In the movies, “Inspired by true events” usually means “100 percent horseshit.”
The story in People Like Us feels like baloney, but we all know someone who’s uncovered a shocking secret when a family member dies. For Sam (Chris Pine), that secret is his recently dead father had a long-standing affair that produced a daughter, Frankie (Elizabeth Banks), who’s roughly Sam’s age. Sam is given gobs of money to deliver to the sister and her 11-year-old son, Josh (Michael Hall D’Addario), who’s a delinquent.
Complicating things is the fact that Sam needs money himself—he’s made a stupid business decision and is in trouble with his boss and the FTC—and he debates whether he should just keep it. The set-up is kind of lame, but self-loathing goes a long way in the movies, and Sam and Frankie have plenty of both. It helps that Banks can rise to any challenge. She gives Frankie depth, humor and pathos in all the right places, even though the screenplay makes her a fuck-up for convenience rather than necessity. D’Addario shines in a part that could be totally annoying.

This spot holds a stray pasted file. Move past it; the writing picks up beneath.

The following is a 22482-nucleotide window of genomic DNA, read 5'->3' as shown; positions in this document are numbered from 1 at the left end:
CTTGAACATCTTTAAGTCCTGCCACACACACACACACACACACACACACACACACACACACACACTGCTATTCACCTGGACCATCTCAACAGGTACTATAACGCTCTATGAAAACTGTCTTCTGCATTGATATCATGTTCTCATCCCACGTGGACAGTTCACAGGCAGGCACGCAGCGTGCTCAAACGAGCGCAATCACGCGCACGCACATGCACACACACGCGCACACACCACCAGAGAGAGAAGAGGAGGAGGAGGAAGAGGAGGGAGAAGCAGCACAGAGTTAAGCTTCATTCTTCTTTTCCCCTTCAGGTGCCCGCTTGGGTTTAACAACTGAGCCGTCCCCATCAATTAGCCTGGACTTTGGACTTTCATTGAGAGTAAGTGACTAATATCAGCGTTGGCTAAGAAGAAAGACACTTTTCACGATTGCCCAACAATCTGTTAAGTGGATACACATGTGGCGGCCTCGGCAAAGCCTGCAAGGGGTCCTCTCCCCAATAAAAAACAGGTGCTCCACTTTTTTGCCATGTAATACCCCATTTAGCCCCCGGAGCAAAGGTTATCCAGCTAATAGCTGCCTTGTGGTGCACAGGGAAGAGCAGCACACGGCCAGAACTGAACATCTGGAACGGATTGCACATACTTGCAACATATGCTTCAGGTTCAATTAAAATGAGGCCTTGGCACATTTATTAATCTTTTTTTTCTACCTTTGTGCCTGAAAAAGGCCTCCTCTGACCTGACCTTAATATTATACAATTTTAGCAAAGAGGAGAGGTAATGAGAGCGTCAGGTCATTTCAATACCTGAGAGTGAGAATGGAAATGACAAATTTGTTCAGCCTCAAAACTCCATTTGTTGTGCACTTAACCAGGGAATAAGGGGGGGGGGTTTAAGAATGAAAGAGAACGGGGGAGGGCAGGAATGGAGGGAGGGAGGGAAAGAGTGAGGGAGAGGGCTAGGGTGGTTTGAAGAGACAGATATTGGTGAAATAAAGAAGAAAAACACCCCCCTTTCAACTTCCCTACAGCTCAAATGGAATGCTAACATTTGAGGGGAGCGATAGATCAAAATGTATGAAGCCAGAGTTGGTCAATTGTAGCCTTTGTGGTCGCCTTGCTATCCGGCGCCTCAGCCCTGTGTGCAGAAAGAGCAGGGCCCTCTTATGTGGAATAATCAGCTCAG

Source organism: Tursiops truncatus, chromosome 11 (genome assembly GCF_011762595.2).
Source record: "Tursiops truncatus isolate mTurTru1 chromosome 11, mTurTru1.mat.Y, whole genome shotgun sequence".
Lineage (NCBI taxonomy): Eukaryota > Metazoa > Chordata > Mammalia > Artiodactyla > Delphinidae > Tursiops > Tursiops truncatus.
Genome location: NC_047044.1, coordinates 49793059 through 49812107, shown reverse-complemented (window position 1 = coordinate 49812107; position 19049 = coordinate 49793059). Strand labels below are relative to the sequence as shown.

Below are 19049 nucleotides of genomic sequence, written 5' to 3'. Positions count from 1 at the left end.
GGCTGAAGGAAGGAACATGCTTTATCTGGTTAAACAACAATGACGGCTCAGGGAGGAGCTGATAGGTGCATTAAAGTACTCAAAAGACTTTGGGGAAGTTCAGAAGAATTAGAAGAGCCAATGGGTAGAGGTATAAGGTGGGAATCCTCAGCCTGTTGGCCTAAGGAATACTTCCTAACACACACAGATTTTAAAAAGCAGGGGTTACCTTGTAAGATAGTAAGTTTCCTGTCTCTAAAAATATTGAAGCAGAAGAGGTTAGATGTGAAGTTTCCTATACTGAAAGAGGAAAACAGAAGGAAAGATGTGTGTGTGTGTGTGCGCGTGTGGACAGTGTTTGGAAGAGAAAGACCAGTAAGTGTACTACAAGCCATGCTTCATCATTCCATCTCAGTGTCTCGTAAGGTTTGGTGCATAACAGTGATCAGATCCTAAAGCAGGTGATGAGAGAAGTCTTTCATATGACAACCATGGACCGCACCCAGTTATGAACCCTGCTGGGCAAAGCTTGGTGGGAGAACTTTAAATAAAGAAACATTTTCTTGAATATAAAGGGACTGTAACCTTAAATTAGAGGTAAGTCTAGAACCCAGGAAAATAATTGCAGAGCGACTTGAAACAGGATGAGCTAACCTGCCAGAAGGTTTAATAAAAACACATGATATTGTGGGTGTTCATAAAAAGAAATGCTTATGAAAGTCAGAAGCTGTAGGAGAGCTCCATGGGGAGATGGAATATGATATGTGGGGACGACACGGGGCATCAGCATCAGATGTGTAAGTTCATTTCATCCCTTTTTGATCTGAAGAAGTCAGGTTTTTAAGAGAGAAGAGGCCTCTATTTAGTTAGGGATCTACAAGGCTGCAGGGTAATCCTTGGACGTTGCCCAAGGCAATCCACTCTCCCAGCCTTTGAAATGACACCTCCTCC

Pine is good, but Olivia Wilde and Michelle Pfeiffer are wasted in thankless roles. Bring Kleenex.
Regal Stadium 14, PG-13, 95 min.